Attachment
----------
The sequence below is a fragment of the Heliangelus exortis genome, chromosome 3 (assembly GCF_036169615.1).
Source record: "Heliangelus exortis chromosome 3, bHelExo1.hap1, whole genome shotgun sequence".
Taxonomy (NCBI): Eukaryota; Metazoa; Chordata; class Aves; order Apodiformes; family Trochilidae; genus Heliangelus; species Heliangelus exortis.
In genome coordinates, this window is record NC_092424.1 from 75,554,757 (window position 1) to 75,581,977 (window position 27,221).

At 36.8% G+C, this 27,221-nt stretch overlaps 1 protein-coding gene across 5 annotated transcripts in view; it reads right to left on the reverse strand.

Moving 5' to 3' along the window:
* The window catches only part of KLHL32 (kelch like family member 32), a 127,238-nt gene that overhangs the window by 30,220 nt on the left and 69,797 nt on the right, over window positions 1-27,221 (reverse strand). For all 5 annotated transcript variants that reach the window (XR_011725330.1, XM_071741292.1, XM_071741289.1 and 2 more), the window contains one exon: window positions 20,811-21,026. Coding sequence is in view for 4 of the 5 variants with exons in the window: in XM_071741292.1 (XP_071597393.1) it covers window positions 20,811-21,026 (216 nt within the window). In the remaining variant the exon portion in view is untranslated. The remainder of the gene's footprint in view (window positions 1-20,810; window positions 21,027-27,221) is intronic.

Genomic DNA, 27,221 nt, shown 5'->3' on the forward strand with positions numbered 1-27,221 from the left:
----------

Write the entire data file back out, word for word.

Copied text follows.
The sequence below is a fragment of the Heliangelus exortis genome, chromosome 3 (assembly GCF_036169615.1).
Source record: "Heliangelus exortis chromosome 3, bHelExo1.hap1, whole genome shotgun sequence".
Taxonomy (NCBI): Eukaryota; Metazoa; Chordata; class Aves; order Apodiformes; family Trochilidae; genus Heliangelus; species Heliangelus exortis.
In genome coordinates, this window is record NC_092424.1 from 75,554,757 (window position 1) to 75,581,977 (window position 27,221).

At 36.8% G+C, this 27,221-nt stretch overlaps 1 protein-coding gene across 5 annotated transcripts in view; it reads right to left on the reverse strand.

Moving 5' to 3' along the window:
* The window catches only part of KLHL32 (kelch like family member 32), a 127,238-nt gene that overhangs the window by 30,220 nt on the left and 69,797 nt on the right, over window positions 1-27,221 (reverse strand). For all 5 annotated transcript variants that reach the window (XR_011725330.1, XM_071741292.1, XM_071741289.1 and 2 more), the window contains one exon: window positions 20,811-21,026. Coding sequence is in view for 4 of the 5 variants with exons in the window: in XM_071741292.1 (XP_071597393.1) it covers window positions 20,811-21,026 (216 nt within the window). In the remaining variant the exon portion in view is untranslated. The remainder of the gene's footprint in view (window positions 1-20,810; window positions 21,027-27,221) is intronic.

Genomic DNA, 27,221 nt, shown 5'->3' on the forward strand with positions numbered 1-27,221 from the left: